June marks the start of the whale-watching season along the Cape south coast. June to September is the best time to see whales, although they can be spotted as late as December. The whales are wonderful, but expect the roads and seaside towns to be busier, particularly from mid-June to mid-July, which is South Africa’s winter school break.

Cape Town itself is quieter in winter and you’re more likely to find good deals, even during the school holidays. Cape winters are unpredictable. In just a few days, it can flip from wild storm to bright sunshine and back again. Cool weather and rain are more likely, but pack for every season – you could experience them all.

The Cape experiences extreme weather during the winter months. Image by Andy Nixon

As you journey up the coast the chance of rain decreases, with the west coast generally cool and clear and the east warming significantly towards Durban. Early June and late July are the best times to visit the Wild Coast. From June, the weather is dry and mild, and outside the holiday period you’ll have the wide, sandy beaches almost to yourself.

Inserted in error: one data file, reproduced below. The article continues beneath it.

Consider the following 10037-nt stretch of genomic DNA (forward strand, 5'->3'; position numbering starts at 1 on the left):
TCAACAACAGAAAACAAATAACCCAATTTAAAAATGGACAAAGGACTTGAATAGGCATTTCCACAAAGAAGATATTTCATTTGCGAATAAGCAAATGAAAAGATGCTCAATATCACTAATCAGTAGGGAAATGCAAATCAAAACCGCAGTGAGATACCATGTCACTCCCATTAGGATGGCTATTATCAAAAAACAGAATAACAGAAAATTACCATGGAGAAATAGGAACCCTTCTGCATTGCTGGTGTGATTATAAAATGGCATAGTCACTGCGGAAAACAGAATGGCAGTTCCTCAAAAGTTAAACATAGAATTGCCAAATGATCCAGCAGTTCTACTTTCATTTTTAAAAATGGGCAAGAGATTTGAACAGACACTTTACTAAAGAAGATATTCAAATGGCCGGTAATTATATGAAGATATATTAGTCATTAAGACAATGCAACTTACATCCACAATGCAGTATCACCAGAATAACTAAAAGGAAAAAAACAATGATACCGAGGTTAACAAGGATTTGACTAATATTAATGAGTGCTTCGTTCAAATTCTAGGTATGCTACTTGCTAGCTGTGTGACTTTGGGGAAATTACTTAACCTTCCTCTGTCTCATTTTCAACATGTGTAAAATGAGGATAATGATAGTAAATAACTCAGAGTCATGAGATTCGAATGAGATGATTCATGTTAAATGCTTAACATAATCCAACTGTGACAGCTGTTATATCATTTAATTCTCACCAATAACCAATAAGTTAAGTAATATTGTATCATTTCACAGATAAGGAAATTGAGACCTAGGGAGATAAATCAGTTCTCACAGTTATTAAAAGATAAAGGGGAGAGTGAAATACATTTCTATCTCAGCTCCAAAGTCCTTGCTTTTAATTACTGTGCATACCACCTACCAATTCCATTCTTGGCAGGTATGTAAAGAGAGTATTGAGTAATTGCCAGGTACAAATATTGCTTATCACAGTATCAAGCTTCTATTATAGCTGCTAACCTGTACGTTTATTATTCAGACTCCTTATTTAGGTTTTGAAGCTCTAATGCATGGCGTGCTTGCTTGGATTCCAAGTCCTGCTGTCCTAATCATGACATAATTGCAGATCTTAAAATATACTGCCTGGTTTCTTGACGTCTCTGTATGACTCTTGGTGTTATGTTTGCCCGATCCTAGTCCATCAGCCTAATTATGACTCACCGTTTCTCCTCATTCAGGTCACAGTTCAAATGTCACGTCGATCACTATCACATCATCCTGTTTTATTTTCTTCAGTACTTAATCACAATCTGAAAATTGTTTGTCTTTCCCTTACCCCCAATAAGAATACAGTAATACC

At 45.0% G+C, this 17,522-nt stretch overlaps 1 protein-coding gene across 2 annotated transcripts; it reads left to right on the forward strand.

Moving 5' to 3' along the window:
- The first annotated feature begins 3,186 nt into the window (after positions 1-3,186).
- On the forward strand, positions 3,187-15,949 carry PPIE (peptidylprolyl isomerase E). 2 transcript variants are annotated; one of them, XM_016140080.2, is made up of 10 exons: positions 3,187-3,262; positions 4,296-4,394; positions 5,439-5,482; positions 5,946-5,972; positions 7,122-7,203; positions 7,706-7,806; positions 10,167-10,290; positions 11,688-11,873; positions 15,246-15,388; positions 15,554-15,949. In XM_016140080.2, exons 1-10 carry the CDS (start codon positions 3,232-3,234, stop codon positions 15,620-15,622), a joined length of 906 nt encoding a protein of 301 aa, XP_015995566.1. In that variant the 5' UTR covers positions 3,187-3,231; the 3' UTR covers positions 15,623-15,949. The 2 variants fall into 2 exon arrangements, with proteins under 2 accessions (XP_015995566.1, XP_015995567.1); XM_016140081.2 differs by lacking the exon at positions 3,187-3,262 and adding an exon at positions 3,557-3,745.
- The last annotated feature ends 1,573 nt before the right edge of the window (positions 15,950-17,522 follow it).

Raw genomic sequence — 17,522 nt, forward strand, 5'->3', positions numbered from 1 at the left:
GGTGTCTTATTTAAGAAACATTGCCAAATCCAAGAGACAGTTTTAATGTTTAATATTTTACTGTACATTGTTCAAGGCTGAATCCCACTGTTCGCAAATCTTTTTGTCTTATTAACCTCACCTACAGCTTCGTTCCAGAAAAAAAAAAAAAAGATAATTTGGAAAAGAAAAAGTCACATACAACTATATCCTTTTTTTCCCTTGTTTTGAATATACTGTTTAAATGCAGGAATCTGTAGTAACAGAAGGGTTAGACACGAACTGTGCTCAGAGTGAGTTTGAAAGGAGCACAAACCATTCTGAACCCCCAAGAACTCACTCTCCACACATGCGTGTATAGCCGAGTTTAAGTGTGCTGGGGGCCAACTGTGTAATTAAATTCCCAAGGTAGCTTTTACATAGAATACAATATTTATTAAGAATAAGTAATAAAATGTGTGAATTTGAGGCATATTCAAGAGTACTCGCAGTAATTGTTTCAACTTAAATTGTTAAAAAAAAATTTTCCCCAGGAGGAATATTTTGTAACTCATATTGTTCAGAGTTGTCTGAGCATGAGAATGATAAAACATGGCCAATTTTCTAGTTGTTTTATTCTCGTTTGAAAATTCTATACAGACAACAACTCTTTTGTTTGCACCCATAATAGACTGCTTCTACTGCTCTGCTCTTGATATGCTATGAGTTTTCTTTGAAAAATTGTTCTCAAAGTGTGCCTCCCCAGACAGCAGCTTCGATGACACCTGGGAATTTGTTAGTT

June in the north means cold nights and crisp, sunny days. After months of little rain, the vegetation in Kruger National Park thins out completely and wildlife spotting is at its best as the animals congregate around the waterholes and rivers. Daytime temperatures can be high, but can drop below freezing overnight. Pack warm clothing, especially if you’re planning any early morning game drives.

Game drives in the Kruger National Park are a pleasure during the dry season

The same is true if you’re driving through the interior. The cold winter nights are ideal for stargazing, but some areas do see snow, in particular the central Karoo, Cederberg and all along the Drakensberg.